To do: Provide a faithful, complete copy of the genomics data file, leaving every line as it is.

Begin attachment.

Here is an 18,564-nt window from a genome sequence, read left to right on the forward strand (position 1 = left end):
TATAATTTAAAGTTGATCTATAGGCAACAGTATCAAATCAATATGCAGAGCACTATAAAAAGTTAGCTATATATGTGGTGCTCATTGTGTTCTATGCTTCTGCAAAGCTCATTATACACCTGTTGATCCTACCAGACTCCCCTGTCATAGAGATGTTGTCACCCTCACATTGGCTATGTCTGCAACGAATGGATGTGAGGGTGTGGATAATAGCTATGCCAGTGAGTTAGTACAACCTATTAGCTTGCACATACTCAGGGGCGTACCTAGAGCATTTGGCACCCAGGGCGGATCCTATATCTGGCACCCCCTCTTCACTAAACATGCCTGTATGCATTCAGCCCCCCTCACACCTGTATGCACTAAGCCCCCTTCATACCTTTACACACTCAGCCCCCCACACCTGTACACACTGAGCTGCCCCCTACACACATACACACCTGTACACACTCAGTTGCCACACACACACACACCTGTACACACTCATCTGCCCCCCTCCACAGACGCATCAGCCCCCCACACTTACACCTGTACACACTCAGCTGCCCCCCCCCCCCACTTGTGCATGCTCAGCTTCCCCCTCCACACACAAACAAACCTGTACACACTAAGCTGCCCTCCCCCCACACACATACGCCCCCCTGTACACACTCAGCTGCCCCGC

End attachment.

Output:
Here is an 18,564-nt window from a genome sequence, read left to right on the forward strand (position 1 = left end):
TATAATTTAAAGTTGATCTATAGGCAACAGTATCAAATCAATATGCAGAGCACTATAAAAAGTTAGCTATATATGTGGTGCTCATTGTGTTCTATGCTTCTGCAAAGCTCATTATACACCTGTTGATCCTACCAGACTCCCCTGTCATAGAGATGTTGTCACCCTCACATTGGCTATGTCTGCAACGAATGGATGTGAGGGTGTGGATAATAGCTATGCCAGTGAGTTAGTACAACCTATTAGCTTGCACATACTCAGGGGCGTACCTAGAGCATTTGGCACCCAGGGCGGATCCTATATCTGGCACCCCCTCTTCACTAAACATGCCTGTATGCATTCAGCCCCCCTCACACCTGTATGCACTAAGCCCCCTTCATACCTTTACACACTCAGCCCCCCACACCTGTACACACTGAGCTGCCCCCTACACACATACACACCTGTACACACTCAGTTGCCACACACACACACACCTGTACACACTCATCTGCCCCCCTCCACAGACGCATCAGCCCCCCACACTTACACCTGTACACACTCAGCTGCCCCCCCCCCCCACTTGTGCATGCTCAGCTTCCCCCTCCACACACAAACAAACCTGTACACACTAAGCTGCCCTCCCCCCACACACATACGCCCCCCTGTACACACTCAGCTGCCCCGC